by Alice Levitt
3 Main Street, Montpelier, 802-223-0229
Sometimes it's hard to find an excuse to write about the most popular restaurants. Sarducci's has been a Montpelier staple since 1994, crawling with legislators, business people and families. Unfortunately, because it's been smooth sailing for so long, it usually falls below my radar.
That is, until I looked at the menu recently and realized something about Sarducci's that I didn't know before: It may look like a special-occasion place — and it's easy to rack up a big bill there — but, if you're careful, it can be a bargain.
That was my goal when I visited on Sunday, before my trip through Central Vermont Community Players' "Nightmares on College Street" at Vermont College of Fine Arts.
The atmosphere was certainly pleasant. The walls are painted with typically Italian scenes and an igloo-shaped, wood-burning oven, which cooks much of the restaurant's food, serves as a lovely centerpiece to the room. My one complaint was that the relative darkness made it difficult to photograph my food and impossible to capture the rest of the restaurant.
Any Italian eatery worth its carbs starts the meal with a basket of warm bread and garlic-infused olive oil (above). The bread was suitably warm and chewy, but I had an unexpected quibble: The olive oil, while nice and tangy with raw garlic, was served in too deep a bowl. To make contact with the garlic, I had to dip my bread far within, resulting in a soggy, oily mess. I ended up pouring some out onto my plate, instead.
Things got far, far better when the appetizer arrived. I want a plate of Sarducci's polenta al forno for my birthday cake this year. It is ideally decadent and sweet for the job.
Two fat slices of creamy tasting polenta — filled with kernels of fresh, whole corn — are oven crisped, then covered in sundried tomatoes and mushrooms. The whole thing is bathed in a pool of sherry cream sauce. Each element has its own strong, distinct flavor, all of which are excellen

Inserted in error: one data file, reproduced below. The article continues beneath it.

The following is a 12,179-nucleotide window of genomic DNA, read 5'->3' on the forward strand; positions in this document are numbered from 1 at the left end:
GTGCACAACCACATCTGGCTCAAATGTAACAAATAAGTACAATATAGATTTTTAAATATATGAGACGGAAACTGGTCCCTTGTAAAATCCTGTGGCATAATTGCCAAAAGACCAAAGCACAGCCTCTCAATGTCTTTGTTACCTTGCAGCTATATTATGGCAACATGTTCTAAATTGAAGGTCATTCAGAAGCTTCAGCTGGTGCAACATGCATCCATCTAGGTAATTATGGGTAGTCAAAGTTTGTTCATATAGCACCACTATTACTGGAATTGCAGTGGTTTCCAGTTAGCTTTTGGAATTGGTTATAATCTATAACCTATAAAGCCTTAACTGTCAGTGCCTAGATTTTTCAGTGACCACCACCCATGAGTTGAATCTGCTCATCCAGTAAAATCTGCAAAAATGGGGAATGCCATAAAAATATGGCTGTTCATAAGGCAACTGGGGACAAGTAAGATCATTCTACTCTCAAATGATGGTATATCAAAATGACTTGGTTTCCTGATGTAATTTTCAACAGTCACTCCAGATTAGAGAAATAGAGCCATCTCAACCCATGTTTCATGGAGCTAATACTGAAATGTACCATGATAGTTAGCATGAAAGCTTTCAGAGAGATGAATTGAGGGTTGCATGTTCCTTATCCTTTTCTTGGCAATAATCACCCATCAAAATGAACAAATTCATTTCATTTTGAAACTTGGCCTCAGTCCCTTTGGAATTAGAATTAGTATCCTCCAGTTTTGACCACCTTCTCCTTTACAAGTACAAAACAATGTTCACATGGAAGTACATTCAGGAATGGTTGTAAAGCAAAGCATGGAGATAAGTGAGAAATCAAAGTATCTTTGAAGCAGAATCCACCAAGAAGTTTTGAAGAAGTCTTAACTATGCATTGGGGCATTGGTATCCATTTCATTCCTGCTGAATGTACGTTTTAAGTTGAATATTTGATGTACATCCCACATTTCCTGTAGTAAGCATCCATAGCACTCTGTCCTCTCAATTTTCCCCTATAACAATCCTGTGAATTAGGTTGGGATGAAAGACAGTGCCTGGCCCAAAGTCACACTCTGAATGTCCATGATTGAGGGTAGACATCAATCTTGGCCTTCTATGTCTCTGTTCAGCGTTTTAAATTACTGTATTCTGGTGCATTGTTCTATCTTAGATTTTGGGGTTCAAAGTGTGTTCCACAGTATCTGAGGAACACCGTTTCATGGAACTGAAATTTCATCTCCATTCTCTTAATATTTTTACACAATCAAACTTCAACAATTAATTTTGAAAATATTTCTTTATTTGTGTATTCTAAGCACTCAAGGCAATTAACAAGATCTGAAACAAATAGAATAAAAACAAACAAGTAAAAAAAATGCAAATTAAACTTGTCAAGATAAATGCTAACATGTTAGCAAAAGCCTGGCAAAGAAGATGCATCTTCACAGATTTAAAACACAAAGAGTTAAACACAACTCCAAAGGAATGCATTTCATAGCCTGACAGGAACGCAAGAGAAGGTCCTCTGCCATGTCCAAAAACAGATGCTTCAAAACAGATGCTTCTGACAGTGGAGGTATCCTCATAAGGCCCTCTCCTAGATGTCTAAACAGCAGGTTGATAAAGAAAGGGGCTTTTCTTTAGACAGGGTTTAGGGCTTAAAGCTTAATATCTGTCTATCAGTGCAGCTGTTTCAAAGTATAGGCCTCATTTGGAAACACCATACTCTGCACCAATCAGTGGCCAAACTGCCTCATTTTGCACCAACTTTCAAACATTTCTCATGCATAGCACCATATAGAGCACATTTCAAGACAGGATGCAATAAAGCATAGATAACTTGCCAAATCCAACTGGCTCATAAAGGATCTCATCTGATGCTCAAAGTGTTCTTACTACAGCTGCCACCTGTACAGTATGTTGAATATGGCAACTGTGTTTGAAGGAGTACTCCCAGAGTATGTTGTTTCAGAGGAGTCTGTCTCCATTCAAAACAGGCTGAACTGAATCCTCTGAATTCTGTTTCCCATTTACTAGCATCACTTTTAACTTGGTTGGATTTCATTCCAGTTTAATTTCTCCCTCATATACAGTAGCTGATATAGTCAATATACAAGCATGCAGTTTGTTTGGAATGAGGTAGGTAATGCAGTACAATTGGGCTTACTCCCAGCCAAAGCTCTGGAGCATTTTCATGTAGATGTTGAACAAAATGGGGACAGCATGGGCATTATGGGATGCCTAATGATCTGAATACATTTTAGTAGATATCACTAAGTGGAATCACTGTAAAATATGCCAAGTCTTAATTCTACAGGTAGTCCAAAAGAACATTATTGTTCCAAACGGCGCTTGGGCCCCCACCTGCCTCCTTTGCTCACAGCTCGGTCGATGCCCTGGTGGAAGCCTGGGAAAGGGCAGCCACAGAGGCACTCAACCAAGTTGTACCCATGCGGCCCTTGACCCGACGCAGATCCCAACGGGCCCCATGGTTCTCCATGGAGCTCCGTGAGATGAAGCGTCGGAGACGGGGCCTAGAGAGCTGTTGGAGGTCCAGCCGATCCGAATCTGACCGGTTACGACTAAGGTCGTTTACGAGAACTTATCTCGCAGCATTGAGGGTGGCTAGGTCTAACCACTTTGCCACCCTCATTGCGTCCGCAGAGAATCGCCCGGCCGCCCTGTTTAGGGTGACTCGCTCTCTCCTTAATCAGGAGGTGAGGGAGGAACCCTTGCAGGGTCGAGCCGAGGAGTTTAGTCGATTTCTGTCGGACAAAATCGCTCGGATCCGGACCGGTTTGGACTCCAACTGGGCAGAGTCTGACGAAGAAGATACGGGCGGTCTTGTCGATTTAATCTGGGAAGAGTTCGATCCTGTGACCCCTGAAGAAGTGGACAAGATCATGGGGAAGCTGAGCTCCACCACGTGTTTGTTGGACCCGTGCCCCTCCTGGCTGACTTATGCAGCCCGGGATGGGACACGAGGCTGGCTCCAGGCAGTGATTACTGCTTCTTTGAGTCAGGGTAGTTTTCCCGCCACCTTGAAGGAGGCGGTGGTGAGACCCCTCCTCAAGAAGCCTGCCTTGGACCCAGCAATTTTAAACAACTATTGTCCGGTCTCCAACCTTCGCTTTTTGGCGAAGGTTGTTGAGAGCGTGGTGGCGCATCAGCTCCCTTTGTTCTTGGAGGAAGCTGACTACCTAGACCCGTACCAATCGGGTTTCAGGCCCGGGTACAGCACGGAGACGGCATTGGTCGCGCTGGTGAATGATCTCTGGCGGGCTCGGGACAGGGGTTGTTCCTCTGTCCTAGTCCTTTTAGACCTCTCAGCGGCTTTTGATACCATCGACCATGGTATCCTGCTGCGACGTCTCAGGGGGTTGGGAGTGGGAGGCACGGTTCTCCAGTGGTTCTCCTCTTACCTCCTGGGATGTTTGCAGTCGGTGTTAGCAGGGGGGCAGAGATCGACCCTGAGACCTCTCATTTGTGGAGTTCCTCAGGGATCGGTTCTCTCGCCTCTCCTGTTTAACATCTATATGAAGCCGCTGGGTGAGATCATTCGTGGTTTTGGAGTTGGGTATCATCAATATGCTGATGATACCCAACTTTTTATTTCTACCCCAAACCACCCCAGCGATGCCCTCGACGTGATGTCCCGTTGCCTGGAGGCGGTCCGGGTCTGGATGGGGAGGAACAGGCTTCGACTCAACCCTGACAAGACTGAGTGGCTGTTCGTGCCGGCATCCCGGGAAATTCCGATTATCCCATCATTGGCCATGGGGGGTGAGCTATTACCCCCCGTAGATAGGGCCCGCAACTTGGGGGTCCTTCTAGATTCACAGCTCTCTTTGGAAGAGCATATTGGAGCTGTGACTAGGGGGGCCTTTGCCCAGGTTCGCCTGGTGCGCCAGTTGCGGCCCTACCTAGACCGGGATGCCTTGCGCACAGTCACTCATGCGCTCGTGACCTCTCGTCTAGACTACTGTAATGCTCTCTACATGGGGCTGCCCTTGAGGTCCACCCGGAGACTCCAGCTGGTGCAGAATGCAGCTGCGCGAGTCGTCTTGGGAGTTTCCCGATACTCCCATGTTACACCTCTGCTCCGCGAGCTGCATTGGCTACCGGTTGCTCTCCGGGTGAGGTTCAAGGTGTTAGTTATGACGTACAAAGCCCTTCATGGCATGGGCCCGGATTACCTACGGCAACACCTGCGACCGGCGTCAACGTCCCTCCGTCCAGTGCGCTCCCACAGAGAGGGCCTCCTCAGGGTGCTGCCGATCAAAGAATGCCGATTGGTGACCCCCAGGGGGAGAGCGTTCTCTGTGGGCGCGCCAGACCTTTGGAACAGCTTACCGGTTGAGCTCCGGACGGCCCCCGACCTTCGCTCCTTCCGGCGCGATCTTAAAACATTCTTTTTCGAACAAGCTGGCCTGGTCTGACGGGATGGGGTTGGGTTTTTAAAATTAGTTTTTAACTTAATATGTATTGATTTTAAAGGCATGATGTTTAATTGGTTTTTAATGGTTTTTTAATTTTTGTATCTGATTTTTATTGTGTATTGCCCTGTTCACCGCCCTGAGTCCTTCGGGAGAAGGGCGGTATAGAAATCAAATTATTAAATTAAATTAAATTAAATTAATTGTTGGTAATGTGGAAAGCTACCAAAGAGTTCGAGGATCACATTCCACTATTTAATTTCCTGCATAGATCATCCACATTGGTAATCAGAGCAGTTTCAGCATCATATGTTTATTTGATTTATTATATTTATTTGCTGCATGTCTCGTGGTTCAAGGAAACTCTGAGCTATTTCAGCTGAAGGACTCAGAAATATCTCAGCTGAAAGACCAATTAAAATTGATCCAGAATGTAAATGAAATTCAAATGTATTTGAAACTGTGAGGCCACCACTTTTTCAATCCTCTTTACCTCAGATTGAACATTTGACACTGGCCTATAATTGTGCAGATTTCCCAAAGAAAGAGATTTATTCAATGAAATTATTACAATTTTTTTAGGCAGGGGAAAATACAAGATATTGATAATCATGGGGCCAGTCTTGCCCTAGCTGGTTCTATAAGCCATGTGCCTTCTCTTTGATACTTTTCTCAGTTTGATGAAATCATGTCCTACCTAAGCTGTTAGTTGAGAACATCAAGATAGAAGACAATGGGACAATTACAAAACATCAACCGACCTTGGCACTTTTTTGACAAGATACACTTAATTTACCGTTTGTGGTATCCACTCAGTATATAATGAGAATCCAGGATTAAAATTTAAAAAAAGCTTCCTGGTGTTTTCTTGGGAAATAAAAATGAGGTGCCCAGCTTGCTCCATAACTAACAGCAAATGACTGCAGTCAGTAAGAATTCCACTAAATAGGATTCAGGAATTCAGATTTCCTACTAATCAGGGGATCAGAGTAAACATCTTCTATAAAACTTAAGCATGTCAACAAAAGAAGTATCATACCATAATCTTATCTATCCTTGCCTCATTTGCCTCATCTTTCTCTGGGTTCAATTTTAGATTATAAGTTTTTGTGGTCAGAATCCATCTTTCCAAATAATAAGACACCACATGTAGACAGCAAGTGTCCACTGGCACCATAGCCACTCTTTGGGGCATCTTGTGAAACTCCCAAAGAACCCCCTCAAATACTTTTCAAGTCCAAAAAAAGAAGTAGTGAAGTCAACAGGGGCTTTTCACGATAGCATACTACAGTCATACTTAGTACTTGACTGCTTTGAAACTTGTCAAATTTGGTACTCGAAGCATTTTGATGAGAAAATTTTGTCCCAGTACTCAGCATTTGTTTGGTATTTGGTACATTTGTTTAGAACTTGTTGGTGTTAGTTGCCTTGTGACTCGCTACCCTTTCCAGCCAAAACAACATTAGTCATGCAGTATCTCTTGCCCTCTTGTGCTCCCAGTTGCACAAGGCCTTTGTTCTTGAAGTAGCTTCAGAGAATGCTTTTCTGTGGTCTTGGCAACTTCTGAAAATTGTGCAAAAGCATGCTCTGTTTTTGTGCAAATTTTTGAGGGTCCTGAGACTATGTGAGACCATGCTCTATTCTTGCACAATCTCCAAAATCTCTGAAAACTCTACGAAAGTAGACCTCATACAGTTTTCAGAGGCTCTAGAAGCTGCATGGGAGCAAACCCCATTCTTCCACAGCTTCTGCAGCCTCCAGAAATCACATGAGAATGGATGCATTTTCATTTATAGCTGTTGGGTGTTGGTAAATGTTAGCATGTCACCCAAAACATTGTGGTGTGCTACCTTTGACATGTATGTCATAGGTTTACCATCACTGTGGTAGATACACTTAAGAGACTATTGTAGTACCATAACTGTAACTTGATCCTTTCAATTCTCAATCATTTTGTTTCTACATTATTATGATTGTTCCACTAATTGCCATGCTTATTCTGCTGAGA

Entrées were tasty, too, though not as earth shattering as the polenta. The menu lists mozzarella twice as an ingredient in the pollo al forno, and bubbly cheese certainly characterizes the dish. The most distinct flavor, though, came from the thin slices of gorgeously smoky chicken. Mushrooms populated the tureen, both in their physical form and the salty (maybe a little too salty) broth that sat at the bottom. Pasta remained wonderfully al dente, but I can't help but wish that the dish had been uniformly creamy, instead of cheesey on top of liquid.
Fans of the pies at Three Tomatoes Trattoria will likely enjoy the pizzas at Sarducci's, too. We tried the Salerno, a meatball, onion and pepper pizza.
The crust was crisp and startlingly large for $9.99. I wish there had been a bit more tomato sauce and that it had been tangier, but the crackling, fresh mozzarella nearly made up for it.
The onions and peppers were sweet and soft, but not caramelized. The crumbly, herbaceous meatballs were the star of the pizza, however. I would have been happy to eat a big plate of them alone.
All in all, Sarducci's was a happy discovery. In terms of both price and formality, it falls right between the Trattoria Delias and l'Amantes of the world and the ultra-casual glories of the pizzeria at Junior's Italian. And who am I kidding? I'll be making the trip back for the polenta sooner than even I probably realize.